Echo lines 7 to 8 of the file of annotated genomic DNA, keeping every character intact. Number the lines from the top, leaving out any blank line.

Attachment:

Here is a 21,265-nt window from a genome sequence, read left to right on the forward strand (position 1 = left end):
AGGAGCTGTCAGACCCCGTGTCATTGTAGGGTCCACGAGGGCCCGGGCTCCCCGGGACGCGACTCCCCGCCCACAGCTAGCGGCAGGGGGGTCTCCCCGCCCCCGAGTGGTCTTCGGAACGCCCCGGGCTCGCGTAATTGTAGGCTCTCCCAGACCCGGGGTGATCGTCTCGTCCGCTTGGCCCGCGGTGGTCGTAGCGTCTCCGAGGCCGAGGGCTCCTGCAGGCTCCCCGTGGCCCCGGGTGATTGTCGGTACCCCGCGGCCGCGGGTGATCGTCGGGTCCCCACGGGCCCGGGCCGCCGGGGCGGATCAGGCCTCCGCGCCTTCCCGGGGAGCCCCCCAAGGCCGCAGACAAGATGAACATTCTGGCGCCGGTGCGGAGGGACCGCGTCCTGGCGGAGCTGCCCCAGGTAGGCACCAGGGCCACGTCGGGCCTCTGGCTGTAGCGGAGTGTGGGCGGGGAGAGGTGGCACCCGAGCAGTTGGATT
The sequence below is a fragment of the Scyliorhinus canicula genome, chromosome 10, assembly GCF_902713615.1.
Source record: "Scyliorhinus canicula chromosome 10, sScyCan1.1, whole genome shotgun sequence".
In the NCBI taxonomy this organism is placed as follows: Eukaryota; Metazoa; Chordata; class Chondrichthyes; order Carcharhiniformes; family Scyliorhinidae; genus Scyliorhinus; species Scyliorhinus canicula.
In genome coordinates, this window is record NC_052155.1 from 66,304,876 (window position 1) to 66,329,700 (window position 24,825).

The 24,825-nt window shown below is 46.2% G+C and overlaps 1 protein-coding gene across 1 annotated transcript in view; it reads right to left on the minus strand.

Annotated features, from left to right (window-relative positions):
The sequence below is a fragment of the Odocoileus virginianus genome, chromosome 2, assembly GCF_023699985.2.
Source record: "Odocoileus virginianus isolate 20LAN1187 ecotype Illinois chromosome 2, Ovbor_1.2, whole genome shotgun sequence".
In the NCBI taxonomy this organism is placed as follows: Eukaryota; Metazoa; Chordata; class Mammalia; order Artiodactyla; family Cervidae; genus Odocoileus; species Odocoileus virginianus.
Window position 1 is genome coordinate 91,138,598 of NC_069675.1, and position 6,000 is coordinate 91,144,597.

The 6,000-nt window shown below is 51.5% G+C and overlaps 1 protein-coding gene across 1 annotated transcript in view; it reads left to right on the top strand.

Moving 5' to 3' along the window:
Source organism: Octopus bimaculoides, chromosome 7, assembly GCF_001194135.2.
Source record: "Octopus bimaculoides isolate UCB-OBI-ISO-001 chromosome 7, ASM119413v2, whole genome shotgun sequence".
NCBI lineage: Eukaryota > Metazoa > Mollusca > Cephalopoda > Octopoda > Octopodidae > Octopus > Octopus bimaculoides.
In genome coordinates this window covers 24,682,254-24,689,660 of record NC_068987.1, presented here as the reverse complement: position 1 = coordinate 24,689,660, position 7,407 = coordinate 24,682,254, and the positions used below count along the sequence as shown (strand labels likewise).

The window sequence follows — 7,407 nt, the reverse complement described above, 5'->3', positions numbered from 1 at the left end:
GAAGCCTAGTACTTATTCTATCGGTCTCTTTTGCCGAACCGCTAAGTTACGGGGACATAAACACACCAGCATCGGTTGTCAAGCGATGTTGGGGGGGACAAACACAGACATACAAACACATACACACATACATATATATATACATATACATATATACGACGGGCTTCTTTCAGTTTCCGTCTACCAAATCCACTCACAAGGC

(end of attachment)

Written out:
The 24,825-nt window shown below is 46.2% G+C and overlaps 1 protein-coding gene across 1 annotated transcript in view; it reads right to left on the minus strand.

Annotated features, from left to right (window-relative positions):